William did not immediately reply. But then, at breakfast the next morning, he opened his mouth for the first time to say, “Mrs. Hendrock, ma’am, will you marry me? Oh! and will you have corned beef and cabbage for dinner?”
The buxom German widow started, as well she might at this, the first friendly utterance of the man famous throughout the country for miles around as the woman hater of Kingston, and then, when she had recovered herself, she stammered:
She meant the yes to include both a shy answer to his proposal of marriage and his suggestion as to the noon menu.
“Then put on your hat,” said Vannote, the ex-hermit and misogynist.
In a quarter of an hour they stood before Justice of the Peace George A. Wolfe, a life-long friend and schoolmate of the prospective bridegroom, and in little time he had made them husband and wife.
In the days following the wedding, William reverted to his taciturn ways. As Mary explains:
Since we were married on Saturday he has not spoken over ten times to me. I don’t mind though, I am used to it. For nine years he did not speak to me at all.
The article also informs us that a female reporter went over to Rocky Hill to interview William, who was employed as a night watchman at the Rocky Hill Stone Storage Company. When she found William – who is described as “a small, clean-shaven, shrivelled and shrewd-looking man” – William refused to talk and retreated into the storage house for safety. But a male colleague shared what William had to say about the matter:
I did not speak to a woman for thirty-five years because I had nothing to say. When I had known Mrs. Hendrock for a long time, I made my up mind that she would make a good wife. Then I spoke because I had something to say. She accepted me, and we were married last Saturday.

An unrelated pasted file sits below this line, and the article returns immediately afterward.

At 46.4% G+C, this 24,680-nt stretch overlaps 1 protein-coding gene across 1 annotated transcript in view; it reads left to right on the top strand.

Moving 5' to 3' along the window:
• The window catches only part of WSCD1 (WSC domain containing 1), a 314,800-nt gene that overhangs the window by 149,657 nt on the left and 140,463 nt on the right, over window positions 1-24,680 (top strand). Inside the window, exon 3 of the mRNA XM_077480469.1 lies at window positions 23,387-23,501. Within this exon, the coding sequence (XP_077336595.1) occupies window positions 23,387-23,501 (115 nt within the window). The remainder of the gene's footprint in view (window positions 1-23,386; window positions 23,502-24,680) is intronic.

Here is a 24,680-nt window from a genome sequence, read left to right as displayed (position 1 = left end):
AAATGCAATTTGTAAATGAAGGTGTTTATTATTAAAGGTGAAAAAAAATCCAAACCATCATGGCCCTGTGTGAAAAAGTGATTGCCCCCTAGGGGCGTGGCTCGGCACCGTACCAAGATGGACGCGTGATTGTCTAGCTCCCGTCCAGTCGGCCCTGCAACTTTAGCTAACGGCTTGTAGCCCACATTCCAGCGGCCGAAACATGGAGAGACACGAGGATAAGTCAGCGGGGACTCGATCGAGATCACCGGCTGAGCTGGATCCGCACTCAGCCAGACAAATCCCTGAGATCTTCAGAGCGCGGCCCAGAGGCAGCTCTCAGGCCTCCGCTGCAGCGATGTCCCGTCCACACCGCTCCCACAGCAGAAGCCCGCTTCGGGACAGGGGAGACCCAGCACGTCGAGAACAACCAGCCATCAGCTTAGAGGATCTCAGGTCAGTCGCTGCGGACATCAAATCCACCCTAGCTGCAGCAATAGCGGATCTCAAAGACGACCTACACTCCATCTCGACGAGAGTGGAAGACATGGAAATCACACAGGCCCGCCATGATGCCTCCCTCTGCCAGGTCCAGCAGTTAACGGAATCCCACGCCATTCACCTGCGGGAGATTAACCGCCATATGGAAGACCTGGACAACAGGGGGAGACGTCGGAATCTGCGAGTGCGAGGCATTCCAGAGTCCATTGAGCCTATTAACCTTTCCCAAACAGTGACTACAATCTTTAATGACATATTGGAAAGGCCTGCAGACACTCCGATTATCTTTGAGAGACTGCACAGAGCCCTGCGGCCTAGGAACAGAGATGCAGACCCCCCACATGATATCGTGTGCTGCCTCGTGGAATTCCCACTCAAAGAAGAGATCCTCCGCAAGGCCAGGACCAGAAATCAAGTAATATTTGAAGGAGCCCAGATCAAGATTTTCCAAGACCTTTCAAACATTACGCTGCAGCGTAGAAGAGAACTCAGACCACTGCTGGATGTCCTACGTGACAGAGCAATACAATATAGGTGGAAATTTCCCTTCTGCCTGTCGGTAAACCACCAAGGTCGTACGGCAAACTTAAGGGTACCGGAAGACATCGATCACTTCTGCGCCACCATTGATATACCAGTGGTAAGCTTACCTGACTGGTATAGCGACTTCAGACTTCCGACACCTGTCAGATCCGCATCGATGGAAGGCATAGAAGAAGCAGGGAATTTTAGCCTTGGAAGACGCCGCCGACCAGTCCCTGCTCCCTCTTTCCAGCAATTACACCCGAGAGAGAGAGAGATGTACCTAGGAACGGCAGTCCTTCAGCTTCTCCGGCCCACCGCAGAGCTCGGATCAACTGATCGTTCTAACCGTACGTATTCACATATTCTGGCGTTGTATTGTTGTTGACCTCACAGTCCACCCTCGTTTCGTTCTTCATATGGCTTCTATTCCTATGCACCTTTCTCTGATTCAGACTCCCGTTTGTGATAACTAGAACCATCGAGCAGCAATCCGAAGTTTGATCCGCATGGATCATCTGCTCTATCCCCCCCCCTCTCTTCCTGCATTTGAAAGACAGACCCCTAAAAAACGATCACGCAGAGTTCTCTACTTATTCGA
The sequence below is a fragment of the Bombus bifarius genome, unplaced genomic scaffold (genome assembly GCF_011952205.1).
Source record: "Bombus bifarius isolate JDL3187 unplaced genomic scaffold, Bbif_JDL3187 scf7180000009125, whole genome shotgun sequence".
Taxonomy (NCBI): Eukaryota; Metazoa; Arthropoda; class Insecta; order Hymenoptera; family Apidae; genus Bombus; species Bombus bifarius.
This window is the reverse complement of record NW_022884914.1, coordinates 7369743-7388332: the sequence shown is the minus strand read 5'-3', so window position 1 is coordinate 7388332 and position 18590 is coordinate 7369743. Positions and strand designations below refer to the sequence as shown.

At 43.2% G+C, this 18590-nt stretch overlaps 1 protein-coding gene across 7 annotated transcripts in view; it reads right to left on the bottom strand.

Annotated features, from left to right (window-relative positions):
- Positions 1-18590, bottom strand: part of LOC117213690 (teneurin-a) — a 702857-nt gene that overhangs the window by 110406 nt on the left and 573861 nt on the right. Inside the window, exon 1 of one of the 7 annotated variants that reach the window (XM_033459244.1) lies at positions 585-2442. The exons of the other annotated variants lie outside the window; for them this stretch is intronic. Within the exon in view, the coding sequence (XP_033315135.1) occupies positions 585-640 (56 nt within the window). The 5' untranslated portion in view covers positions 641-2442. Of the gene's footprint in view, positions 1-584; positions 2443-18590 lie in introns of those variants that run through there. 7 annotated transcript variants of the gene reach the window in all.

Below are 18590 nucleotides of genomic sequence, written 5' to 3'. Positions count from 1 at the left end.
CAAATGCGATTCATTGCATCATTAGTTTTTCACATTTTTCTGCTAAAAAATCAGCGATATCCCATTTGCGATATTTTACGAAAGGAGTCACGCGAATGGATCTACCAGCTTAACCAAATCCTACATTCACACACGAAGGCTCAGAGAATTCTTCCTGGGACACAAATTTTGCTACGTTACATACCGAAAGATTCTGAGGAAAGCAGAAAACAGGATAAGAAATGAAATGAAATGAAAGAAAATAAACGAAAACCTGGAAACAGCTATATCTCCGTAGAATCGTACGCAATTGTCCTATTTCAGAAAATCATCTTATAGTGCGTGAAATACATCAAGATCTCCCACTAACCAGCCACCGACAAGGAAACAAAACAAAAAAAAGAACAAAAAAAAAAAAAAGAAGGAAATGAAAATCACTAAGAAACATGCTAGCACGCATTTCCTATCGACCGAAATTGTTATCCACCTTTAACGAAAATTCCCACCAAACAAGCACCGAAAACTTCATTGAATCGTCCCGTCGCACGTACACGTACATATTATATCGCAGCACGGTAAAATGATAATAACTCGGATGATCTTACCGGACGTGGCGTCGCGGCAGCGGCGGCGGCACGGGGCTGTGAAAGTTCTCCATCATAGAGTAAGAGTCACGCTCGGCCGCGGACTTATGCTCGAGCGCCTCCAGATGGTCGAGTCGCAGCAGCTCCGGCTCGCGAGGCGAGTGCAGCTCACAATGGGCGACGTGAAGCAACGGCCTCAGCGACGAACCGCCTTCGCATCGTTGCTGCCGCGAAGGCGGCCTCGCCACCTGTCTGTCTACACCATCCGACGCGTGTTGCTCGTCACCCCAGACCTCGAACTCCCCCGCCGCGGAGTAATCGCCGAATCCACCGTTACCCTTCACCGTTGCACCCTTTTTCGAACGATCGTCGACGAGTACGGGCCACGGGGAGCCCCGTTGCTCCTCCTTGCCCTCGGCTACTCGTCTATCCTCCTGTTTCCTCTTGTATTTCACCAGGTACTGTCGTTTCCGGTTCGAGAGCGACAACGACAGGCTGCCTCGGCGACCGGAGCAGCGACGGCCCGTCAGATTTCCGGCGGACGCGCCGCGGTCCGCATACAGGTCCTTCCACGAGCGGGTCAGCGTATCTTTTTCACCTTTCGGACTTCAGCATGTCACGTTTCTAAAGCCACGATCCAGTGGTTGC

Two days earlier, New Brunswick Daily Times ran a front page story reporting that Kingston churchgoers were abuzz on Sunday morning with talk of the “sensational wedding” that had taken place the night before. The article gives a decidedly different account of Mary’s divorce:
Mrs. Vannote had passed through matrimonial experiences twice before she was married on Saturday night. Her first husband died, and then she was married to Gus Hendrick. The two were unable to agree and the woman soon appealed to the divorce courts. Hendrick, after the separation, went to live on the Griggstown Mountain.
An article in the Philadelphia Inquirer, dated October 20, 1903, also played up the scandal angle:
Gossips of the quiet town of Kingston, eight miles from [New Brunswick], utterly forgot to criticise the sermons of the local preachers, and the coming of [controversial evangelical faith healer John Alexander] Dowie and his host to New York was even dismissed. They were almost nonplussed, for William Vannote, who was said to be known as a “woman-hater,” had been married quietly on Saturday night. His bride has had two previous matrimonial experiences.
Noting that “Kingston has its share of preachers for a town of its size,” the article sanctimoniously reports: “Instead of availing of the services of one of the ministers Vannote and his bride went to George A. Wolff, justice of the peace and general pooh-bah of the village and he tied the nuptial knot without any unnecessary ceremony.”
And finally, another feature story called “Cupid Always Busy,” that ran two months later in the Washington Bee and other newspapers, recycles the earlier reporting by the Evening World with one additional treat – an artist’s rendering of the moment William proposed.
I’m not sure what to make of the small discrepancies in the stories. Was Mary married to George Hendricks, Gus Hendrick or a Mr. Hendrock? Did he retire to Griggstown Mountain or the Greenwich Mountains?
Armed with these additional clues, I still can’t find any other evidence of Mary’s earlier marriage. But this has been an amazing window into the life of one of my 32 great-great-grandparents. What else might be out there? While a small but growing number of historical newspapers have been digitized, making searches like this possible, many more are available only on microfilm. So there may be more interesting articles out there. Could one even have a photo of my great-great-grandmother?